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Brunswick, New Hanover County Chairs Blame Chemours for ‘environmental’ Ads :: WRAL.com

Brunswick, New Hanover County Chairs Blame Chemours for ‘environmental’ Ads :: WRAL.com

According to an article, top officials in New Hanover County and Brunswick counties have voiced harsh criticisms of Chemours recent television advertisements praising the chemical company’s environmental record. Article in the Coastal Review.

Chemours has been airing TV ads in recent weeks that highlight the $100 million investment by the company in new technology to reduce pollution by more than 95%. In the 30-second spot, Good Neighbors Care explains that the company has set a goal to reduce pollution by 99% by 2030. The company stated that the ads were intended to keep the public informed about its progress.

Quality environment is the foundation of our quality life. Chemours has made this a commitment, as the narrator of the ads says.

Here’s a look inside the ad:

Researchers and state environmental regulators identified the company as the source for groundwater and surface contamination, and illegal air emissions of per- and polyfluoroalkyl compounds. This includes years of dumping PFAS directly into the Cape Fear River, which supplies drinking water to communities downstream, including Wilmington, Brunswick County, and Wilmington. The court has also ordered the company to reduce its PFAS emissions to 99%.

Thursday’s statements were made by Julia Olson-Boseman, Chair of New Hanover County Board of Commissioners, and Randy Thompson, Chair of Brunswick County.

Olson Boseman said that she would not knowingly put poisonous chemicals in the drinking water of our neighbors for decades, earn huge profits and refuse to pay to clean it up, and then go around telling everyone how great a neighbor she is.

She said that Chemours was forced to clean up the mess after GenX and other emerging contaminants have been discovered in our drinking waters system. This was in response to New Hanover County’s 2017 announcement. A good neighbor would do it.

She stated that Chemours is acting now only due to a consent order which forces them to provide private well testing and remediation.

A good neighbor would have paid for upgrades to our drinking water systems in order to filter out chemicals they had emitted into the environment. Instead, the Cape Fear Public Utility Authority, which has undergone upgrades totaling nearly $50 Million, is suing Chemours in an effort to recover these costs. A good neighbor would have taken the necessary steps to avoid contamination in the future. As the ads suggest, they did invest in systems to prevent pollutants from entering Cape Fear River. However, they did so only after being forced by the N.C. Department of Environmental Quality.

After the nonprofit Cape Fear River Watch sued Chemours, the consent order and enforcement action by NCDEQ was issued in November 2018.

Thompson said that the ads were deceptive and frivolous, and that the company is not a friend to Brunswick County or North Carolina.

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It would be funny to publicly praise yourself for doing something, but it wouldn’t be so serious for those living downstream. The new technologies Chemours installed only prevented more PFAS from escaping Fayetteville Works. He said that they do not address the decades-old problem of contaminants in the Cape Fear River, which is the County’s main source for water.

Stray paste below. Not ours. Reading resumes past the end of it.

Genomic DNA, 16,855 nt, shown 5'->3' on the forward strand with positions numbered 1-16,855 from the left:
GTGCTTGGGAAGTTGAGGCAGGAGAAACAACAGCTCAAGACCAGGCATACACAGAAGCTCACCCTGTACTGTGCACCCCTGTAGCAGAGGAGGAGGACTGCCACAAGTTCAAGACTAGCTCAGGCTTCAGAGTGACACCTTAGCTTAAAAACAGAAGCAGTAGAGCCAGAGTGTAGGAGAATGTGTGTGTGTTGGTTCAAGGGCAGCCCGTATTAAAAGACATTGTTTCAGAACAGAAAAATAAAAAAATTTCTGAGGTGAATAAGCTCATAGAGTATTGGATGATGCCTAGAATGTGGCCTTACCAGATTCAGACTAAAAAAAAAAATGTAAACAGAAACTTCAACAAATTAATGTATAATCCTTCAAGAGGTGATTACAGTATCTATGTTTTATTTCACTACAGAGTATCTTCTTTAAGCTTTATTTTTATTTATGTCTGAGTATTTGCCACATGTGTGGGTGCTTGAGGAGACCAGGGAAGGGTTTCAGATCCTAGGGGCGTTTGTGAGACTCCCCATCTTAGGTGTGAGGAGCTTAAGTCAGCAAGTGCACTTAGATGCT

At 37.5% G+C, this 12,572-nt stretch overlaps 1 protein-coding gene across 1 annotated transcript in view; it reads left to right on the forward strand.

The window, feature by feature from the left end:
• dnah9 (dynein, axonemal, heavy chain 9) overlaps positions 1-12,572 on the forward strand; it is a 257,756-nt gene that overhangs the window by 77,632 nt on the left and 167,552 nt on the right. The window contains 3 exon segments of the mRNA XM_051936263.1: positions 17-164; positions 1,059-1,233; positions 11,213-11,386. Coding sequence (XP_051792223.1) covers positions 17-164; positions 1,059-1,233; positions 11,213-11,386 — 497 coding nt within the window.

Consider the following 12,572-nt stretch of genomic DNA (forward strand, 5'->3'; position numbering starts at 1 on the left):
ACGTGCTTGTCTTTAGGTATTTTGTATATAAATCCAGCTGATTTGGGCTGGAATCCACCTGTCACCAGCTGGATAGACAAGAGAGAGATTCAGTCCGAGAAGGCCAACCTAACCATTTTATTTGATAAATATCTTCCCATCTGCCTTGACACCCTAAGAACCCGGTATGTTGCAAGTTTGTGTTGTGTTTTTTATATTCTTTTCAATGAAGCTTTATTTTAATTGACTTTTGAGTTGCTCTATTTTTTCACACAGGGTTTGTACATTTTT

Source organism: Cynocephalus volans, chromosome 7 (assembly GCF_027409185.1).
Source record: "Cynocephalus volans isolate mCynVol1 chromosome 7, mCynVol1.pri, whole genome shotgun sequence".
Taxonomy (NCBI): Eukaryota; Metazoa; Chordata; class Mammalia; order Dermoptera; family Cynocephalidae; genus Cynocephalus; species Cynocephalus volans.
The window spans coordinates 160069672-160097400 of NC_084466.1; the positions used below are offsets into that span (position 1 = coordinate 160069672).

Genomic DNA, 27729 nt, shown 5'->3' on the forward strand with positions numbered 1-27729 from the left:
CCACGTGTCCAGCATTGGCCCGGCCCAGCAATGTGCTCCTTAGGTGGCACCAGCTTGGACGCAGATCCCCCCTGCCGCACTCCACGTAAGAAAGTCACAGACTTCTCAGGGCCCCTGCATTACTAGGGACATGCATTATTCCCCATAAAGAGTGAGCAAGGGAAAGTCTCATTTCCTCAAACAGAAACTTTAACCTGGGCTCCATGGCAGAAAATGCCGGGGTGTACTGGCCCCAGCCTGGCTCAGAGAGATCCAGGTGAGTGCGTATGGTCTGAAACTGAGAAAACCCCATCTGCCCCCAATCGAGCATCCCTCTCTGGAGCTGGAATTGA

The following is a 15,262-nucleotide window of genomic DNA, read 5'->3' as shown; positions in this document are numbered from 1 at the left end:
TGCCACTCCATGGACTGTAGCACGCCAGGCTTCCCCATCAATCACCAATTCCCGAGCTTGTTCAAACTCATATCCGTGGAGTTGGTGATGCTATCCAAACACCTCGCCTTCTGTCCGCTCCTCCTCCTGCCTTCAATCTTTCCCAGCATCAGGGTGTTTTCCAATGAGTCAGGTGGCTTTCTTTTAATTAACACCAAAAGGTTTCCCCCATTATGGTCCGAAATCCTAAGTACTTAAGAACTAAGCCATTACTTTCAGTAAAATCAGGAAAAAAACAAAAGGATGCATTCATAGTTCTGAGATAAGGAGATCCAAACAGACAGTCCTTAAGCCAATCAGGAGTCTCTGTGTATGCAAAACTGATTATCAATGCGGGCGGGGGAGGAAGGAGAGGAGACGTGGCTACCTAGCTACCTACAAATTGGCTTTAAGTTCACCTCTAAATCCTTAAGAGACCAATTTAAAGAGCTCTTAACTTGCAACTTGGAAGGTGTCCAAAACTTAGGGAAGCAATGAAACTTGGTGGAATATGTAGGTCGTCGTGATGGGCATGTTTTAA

Thompson pointed out that Brunswick County is currently funding and building an advanced treatment facility to remove PFAS. This cost is more than $160million, with no compensation from the county. Thompson mentions the ongoing lawsuit the county has filed against the firm in 2017.

Chemours wouldn’t have spent decades intentionally putting contaminants in the environment that almost no one knew existed or how to test for if they were so concerned about being a good neighbor to North Carolinians. If Chemours had cared, they would have established safeguards decades ago to protect people from the contaminants in their plants before they were exposed through media-driven exposs or state-mandated consent orders.

If Chemours truly cared, they would pay for the costly water treatment upgrades Brunswick County needs to remove contaminants from our drinking water. This is what a neighbor would do.

Chemours made the following statement about the ads:

In the last four years, Chemours has done significant work to reduce emissions at our Fayetteville location and have completed remediation activities. These messages are intended to keep the public informed about our work. They are exactly the kind of information that communities around the plant, and downstreamincluding your viewers, have asked us about. Our goal to reduce the PFAS emissions by 99 percent is part our Corporate Responsibility Commitment. This commitment was made in 2018 to reduce fluorinated organ compound emissions from our manufacturing process. We know of no other company who has made a similar pledge. Chemours has partnered closely with the state regulatory agencies during these four years. We have even entered a Consent Order. That work sets a high bar in terms of our company and our manufacturing processes. We are currently working on a barrier wall in the ground along the Cape Fear River. The wall will be one mile long and six stories high to keep compounds from reaching it. We are one of many contributors to the Cape Fear River system, the largest state river system. Chemours has done our part to improve the river. We hope others will follow our lead.

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